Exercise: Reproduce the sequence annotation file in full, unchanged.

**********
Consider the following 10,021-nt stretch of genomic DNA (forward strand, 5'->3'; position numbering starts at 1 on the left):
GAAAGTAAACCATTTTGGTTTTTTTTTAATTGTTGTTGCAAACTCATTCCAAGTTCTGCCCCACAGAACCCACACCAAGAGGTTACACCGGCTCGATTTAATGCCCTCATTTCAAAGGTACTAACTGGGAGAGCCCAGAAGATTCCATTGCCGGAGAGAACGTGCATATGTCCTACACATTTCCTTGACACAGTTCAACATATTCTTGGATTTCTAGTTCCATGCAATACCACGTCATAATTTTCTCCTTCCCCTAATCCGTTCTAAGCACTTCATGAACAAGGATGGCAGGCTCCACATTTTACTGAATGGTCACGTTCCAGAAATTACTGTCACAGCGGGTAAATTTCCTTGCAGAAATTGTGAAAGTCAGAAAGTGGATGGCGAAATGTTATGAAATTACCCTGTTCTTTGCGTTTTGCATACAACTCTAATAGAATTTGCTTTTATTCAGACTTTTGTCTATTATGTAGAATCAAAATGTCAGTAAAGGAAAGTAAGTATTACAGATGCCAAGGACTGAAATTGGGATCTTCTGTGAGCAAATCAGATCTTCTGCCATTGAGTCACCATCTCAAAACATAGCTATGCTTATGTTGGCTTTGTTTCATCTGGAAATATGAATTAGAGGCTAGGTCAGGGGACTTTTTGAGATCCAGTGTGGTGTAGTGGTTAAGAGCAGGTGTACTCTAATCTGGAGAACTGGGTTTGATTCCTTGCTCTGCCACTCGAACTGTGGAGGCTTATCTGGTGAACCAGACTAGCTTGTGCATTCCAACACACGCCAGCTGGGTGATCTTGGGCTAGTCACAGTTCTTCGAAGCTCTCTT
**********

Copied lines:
Consider the following 10,021-nt stretch of genomic DNA (forward strand, 5'->3'; position numbering starts at 1 on the left):
GAAAGTAAACCATTTTGGTTTTTTTTTAATTGTTGTTGCAAACTCATTCCAAGTTCTGCCCCACAGAACCCACACCAAGAGGTTACACCGGCTCGATTTAATGCCCTCATTTCAAAGGTACTAACTGGGAGAGCCCAGAAGATTCCATTGCCGGAGAGAACGTGCATATGTCCTACACATTTCCTTGACACAGTTCAACATATTCTTGGATTTCTAGTTCCATGCAATACCACGTCATAATTTTCTCCTTCCCCTAATCCGTTCTAAGCACTTCATGAACAAGGATGGCAGGCTCCACATTTTACTGAATGGTCACGTTCCAGAAATTACTGTCACAGCGGGTAAATTTCCTTGCAGAAATTGTGAAAGTCAGAAAGTGGATGGCGAAATGTTATGAAATTACCCTGTTCTTTGCGTTTTGCATACAACTCTAATAGAATTTGCTTTTATTCAGACTTTTGTCTATTATGTAGAATCAAAATGTCAGTAAAGGAAAGTAAGTATTACAGATGCCAAGGACTGAAATTGGGATCTTCTGTGAGCAAATCAGATCTTCTGCCATTGAGTCACCATCTCAAAACATAGCTATGCTTATGTTGGCTTTGTTTCATCTGGAAATATGAATTAGAGGCTAGGTCAGGGGACTTTTTGAGATCCAGTGTGGTGTAGTGGTTAAGAGCAGGTGTACTCTAATCTGGAGAACTGGGTTTGATTCCTTGCTCTGCCACTCGAACTGTGGAGGCTTATCTGGTGAACCAGACTAGCTTGTGCATTCCAACACACGCCAGCTGGGTGATCTTGGGCTAGTCACAGTTCTTCGAAGCTCTCTT